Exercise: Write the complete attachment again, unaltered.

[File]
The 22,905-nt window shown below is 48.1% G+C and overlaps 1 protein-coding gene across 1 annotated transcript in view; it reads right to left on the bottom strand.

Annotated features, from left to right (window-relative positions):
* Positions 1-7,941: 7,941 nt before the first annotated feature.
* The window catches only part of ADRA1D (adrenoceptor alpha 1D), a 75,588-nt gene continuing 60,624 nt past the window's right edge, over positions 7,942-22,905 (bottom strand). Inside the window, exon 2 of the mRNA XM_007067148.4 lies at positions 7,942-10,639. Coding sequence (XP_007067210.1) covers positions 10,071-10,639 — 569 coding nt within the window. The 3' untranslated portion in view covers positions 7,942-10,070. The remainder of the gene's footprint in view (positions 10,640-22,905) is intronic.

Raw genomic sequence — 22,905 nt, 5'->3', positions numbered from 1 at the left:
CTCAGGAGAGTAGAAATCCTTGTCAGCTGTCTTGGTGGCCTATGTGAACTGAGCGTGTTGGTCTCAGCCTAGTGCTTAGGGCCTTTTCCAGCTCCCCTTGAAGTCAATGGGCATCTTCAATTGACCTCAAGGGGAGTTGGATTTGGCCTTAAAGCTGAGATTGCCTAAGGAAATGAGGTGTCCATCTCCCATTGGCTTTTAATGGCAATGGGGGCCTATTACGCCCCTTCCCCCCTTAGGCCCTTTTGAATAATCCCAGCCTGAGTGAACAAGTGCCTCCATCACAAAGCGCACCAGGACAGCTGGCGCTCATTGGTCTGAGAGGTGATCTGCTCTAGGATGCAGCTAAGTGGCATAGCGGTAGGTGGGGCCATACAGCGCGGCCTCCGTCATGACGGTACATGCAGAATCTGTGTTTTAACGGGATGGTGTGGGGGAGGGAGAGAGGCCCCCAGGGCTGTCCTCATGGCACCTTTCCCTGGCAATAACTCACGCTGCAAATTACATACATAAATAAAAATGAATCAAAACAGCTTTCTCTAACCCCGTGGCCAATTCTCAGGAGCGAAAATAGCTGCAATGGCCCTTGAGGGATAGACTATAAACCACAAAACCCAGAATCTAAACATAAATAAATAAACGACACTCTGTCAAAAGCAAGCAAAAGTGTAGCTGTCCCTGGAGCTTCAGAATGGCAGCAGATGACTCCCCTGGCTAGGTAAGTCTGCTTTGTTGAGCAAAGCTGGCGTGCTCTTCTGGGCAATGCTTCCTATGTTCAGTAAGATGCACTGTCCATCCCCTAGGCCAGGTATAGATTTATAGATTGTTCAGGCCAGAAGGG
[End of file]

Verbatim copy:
The 22,905-nt window shown below is 48.1% G+C and overlaps 1 protein-coding gene across 1 annotated transcript in view; it reads right to left on the bottom strand.

Annotated features, from left to right (window-relative positions):
* Positions 1-7,941: 7,941 nt before the first annotated feature.
* The window catches only part of ADRA1D (adrenoceptor alpha 1D), a 75,588-nt gene continuing 60,624 nt past the window's right edge, over positions 7,942-22,905 (bottom strand). Inside the window, exon 2 of the mRNA XM_007067148.4 lies at positions 7,942-10,639. Coding sequence (XP_007067210.1) covers positions 10,071-10,639 — 569 coding nt within the window. The 3' untranslated portion in view covers positions 7,942-10,070. The remainder of the gene's footprint in view (positions 10,640-22,905) is intronic.

Raw genomic sequence — 22,905 nt, 5'->3', positions numbered from 1 at the left:
CTCAGGAGAGTAGAAATCCTTGTCAGCTGTCTTGGTGGCCTATGTGAACTGAGCGTGTTGGTCTCAGCCTAGTGCTTAGGGCCTTTTCCAGCTCCCCTTGAAGTCAATGGGCATCTTCAATTGACCTCAAGGGGAGTTGGATTTGGCCTTAAAGCTGAGATTGCCTAAGGAAATGAGGTGTCCATCTCCCATTGGCTTTTAATGGCAATGGGGGCCTATTACGCCCCTTCCCCCCTTAGGCCCTTTTGAATAATCCCAGCCTGAGTGAACAAGTGCCTCCATCACAAAGCGCACCAGGACAGCTGGCGCTCATTGGTCTGAGAGGTGATCTGCTCTAGGATGCAGCTAAGTGGCATAGCGGTAGGTGGGGCCATACAGCGCGGCCTCCGTCATGACGGTACATGCAGAATCTGTGTTTTAACGGGATGGTGTGGGGGAGGGAGAGAGGCCCCCAGGGCTGTCCTCATGGCACCTTTCCCTGGCAATAACTCACGCTGCAAATTACATACATAAATAAAAATGAATCAAAACAGCTTTCTCTAACCCCGTGGCCAATTCTCAGGAGCGAAAATAGCTGCAATGGCCCTTGAGGGATAGACTATAAACCACAAAACCCAGAATCTAAACATAAATAAATAAACGACACTCTGTCAAAAGCAAGCAAAAGTGTAGCTGTCCCTGGAGCTTCAGAATGGCAGCAGATGACTCCCCTGGCTAGGTAAGTCTGCTTTGTTGAGCAAAGCTGGCGTGCTCTTCTGGGCAATGCTTCCTATGTTCAGTAAGATGCACTGTCCATCCCCTAGGCCAGGTATAGATTTATAGATTGTTCAGGCCAGAAGGG